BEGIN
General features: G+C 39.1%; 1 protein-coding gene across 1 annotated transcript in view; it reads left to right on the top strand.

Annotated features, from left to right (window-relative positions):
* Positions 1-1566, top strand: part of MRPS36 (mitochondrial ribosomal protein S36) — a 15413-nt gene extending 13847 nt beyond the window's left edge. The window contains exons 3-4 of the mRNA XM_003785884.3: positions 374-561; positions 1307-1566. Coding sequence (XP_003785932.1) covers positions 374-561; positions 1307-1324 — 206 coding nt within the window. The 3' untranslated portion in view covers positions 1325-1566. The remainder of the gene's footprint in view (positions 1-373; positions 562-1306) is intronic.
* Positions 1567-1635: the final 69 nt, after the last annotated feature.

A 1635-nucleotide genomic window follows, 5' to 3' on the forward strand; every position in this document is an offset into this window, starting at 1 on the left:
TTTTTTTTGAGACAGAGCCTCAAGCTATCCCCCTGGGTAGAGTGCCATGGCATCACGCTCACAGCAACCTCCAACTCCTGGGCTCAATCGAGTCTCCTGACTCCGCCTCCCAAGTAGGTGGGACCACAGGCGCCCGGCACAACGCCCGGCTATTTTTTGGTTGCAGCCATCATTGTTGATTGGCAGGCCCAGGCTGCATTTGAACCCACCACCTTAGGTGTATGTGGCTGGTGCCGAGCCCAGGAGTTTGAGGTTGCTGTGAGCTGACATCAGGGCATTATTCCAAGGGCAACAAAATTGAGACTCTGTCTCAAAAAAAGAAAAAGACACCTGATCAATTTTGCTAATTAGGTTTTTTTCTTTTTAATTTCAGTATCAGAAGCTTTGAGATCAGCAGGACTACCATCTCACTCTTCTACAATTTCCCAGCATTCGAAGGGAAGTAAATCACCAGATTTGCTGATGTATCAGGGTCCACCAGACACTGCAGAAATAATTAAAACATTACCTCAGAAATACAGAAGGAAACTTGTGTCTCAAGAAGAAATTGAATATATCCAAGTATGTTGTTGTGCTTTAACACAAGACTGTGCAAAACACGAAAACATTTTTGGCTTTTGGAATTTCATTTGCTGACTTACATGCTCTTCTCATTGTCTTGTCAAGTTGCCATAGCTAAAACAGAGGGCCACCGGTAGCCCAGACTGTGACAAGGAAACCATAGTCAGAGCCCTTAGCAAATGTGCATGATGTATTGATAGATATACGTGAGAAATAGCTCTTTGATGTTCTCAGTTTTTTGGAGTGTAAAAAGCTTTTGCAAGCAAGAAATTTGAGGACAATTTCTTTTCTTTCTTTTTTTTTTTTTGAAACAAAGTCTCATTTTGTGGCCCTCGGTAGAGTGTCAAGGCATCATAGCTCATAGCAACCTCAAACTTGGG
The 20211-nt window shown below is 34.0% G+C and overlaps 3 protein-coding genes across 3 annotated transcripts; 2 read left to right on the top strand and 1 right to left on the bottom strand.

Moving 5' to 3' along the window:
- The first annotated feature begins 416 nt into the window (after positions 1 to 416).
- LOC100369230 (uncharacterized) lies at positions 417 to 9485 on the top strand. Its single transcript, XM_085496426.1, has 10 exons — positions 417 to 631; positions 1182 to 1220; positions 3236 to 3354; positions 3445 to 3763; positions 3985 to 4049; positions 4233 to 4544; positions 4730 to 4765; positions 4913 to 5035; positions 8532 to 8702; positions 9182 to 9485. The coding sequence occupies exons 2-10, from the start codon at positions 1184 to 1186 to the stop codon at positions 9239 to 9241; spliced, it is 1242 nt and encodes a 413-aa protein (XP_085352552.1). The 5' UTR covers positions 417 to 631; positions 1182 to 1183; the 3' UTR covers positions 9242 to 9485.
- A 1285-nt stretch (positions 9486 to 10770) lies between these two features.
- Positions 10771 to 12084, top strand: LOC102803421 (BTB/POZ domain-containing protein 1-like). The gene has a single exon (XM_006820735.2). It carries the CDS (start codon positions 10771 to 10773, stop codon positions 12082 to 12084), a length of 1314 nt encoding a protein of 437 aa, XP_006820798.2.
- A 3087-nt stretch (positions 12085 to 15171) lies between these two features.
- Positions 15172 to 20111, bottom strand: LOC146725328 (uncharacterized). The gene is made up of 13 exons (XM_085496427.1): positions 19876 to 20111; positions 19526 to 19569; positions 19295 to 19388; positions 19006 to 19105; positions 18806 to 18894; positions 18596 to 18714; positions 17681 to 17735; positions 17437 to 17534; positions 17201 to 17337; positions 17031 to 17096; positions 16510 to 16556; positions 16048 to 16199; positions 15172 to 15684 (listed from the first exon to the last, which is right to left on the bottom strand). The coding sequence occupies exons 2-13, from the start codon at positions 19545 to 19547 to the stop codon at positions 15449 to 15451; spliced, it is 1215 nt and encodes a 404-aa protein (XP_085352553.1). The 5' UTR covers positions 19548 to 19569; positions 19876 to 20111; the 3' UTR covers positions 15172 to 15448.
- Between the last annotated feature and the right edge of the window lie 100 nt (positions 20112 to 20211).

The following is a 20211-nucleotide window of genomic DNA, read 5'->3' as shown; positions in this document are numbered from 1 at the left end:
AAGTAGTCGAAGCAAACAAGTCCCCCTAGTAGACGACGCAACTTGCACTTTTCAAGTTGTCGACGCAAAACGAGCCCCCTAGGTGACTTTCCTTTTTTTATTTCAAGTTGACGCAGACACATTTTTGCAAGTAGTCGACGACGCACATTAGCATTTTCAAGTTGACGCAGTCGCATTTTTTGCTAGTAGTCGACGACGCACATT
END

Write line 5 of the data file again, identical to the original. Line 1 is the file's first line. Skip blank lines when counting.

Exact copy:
A 1635-nucleotide genomic window follows, 5' to 3' on the forward strand; every position in this document is an offset into this window, starting at 1 on the left: